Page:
After 75 years of service, only one proposal worthy for this sister

              FORT SASKATCHEWAN, ALTA. - At age 18, Ada Toner was still contemplating what to do with her life. She had no parents, no education and no profession. As well, within the span of a year, she had received marriage proposals from four different men.

              “I was picking berries one day, and I looked over and asked myself which one of those guys would I like to spend the rest of my life with. Then I saw the face of Jesus, and I don’t know if it was in the clouds or a feeling within me or what it was,” she said.

              This was her first calling to religious life — a calling she was at first reluctant to accept. She felt like a nobody, with nothing of value to offer the Church. But she took hold of the opportunity and on Sept. 8, 1936 joined the Sisters of Charity of the Immaculate Conception.

                Long search ends for sister

                EDMONTON - While others around her believed she would make a good sister, it took Sr. Christina Wong a long time to realize it herself.

                As a high school student in Hong Kong, she was asked by the sisters who ran the school whether she had considered becoming a nun.

                “I was under 20 and I didn’t take their question too seriously because in a convent school the sisters looked after the students,” said Wong, seeing a reverence in them that she did not see in herself.

                But after years of searching, Wong made her perpetual vows as a Sister of Providence Sept. 17 at the chapel of Providence Renewal Centre.

                  From Chile to a religious call in Canada

                  EDMONTON - By most standards, Sr. Loreto Andrea Leon Soto was like any other girl growing up in Santiago, Chile. Becoming a nun never occurred to the young girl who had a normal upbringing with close friends and a boyfriend.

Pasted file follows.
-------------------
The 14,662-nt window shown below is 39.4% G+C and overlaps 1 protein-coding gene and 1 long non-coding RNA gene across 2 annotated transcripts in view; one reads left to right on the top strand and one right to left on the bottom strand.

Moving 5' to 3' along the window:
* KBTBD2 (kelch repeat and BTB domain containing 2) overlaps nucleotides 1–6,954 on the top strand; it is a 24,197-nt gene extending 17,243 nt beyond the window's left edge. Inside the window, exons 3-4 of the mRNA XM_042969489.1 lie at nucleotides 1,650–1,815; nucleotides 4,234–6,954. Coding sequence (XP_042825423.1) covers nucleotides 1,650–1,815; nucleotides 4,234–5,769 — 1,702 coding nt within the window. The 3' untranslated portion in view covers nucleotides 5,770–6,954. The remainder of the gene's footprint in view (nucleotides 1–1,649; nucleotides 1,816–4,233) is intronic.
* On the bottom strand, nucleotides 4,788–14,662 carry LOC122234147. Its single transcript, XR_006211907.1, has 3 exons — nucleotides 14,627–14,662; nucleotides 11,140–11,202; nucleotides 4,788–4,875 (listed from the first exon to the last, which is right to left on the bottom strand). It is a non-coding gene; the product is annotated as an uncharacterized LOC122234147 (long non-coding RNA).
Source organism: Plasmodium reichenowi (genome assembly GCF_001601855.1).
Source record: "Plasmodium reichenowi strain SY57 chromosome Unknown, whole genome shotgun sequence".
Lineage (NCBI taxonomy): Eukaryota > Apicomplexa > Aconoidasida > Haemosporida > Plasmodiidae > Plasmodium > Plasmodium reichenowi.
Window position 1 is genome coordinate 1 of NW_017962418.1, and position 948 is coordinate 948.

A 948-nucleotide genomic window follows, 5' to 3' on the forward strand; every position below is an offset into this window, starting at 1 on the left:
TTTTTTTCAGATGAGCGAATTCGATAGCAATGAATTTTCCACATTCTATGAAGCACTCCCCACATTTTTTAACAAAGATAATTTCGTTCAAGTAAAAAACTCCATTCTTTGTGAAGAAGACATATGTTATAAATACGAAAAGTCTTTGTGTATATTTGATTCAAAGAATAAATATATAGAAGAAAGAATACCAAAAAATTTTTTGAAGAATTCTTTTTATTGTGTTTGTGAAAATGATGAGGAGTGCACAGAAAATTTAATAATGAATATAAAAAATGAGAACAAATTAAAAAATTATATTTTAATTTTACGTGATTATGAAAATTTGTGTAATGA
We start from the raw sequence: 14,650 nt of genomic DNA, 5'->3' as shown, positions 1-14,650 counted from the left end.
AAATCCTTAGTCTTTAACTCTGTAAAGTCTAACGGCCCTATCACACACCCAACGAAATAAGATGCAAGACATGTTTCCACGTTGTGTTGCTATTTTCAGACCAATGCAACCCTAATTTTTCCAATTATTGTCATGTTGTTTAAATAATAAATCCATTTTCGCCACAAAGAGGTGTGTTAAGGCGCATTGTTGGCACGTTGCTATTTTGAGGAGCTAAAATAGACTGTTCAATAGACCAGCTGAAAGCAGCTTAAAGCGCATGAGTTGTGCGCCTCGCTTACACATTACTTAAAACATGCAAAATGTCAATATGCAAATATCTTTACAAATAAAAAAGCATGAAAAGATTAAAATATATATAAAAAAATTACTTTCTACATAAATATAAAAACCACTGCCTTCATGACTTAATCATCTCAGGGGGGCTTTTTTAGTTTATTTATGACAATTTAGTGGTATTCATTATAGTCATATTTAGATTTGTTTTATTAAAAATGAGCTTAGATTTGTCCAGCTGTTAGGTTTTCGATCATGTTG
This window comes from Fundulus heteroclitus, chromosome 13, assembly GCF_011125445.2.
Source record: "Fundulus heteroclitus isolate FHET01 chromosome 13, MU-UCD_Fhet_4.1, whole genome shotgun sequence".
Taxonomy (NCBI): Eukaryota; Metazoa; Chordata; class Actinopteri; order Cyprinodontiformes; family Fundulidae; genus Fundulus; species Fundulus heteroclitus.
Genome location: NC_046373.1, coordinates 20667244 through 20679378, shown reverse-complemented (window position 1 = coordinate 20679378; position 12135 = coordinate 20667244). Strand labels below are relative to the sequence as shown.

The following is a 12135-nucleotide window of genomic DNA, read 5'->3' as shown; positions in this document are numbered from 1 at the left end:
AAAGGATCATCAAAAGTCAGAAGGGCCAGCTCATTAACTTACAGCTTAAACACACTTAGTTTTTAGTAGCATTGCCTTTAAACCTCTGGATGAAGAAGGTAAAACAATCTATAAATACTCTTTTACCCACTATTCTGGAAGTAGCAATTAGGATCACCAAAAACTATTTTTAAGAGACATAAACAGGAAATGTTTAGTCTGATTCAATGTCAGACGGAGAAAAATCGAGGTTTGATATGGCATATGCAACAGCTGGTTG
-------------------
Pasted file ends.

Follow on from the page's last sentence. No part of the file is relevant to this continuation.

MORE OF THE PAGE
But enter religious life she did. After five years of religious formation, Leon made her first profession of vows Sept. 20 at Providence Renewal Centre.

                  Leon came from a strong Catholic home where faith was essential. Christmas and Holy Week were more than just liturgical celebrations, they were a time to fully express the faith.

                    Justice office aids refugees

                    VANCOUVER - The most shocking experience of her life, says Lindseigh Lochhead, was the year she taught English in refugee camps in Thailand.

                    “I met many who had been persecuted. The conditions in the camps lacked dignity, and many despaired of ever being able to return home,” said the administrator of the Refugee Outreach Program of the Office of Service and Justice of the Vancouver archdiocese.

                    Shaken but not discouraged, Lochhead became determined to help. She returned to Vancouver to get a degree, expecting to return to Thailand. Instead an opportunity opened up to work with refugees coming to Canada through government sponsorship programs.

                      Church must move closer to Gospel, not to worldly values, pope says

                      FREIBURG, Germany - The church must change to respond to the Gospel call and the needs of real people, but that change must be dictated by Christian values and not by greater adaptation to the values of the modern world, Pope Benedict XVI said.

                      Meeting Sept. 25 with about 1,500 Catholics involved in church ministries, lay movements and civic, political or social activities, the pope said he knows Germany is experiencing a decline in religious practice and is seeing many of its members drift away from church life.

                      The audience, which included German President Christian Wulff, gave the pope a standing ovation when he finished his speech.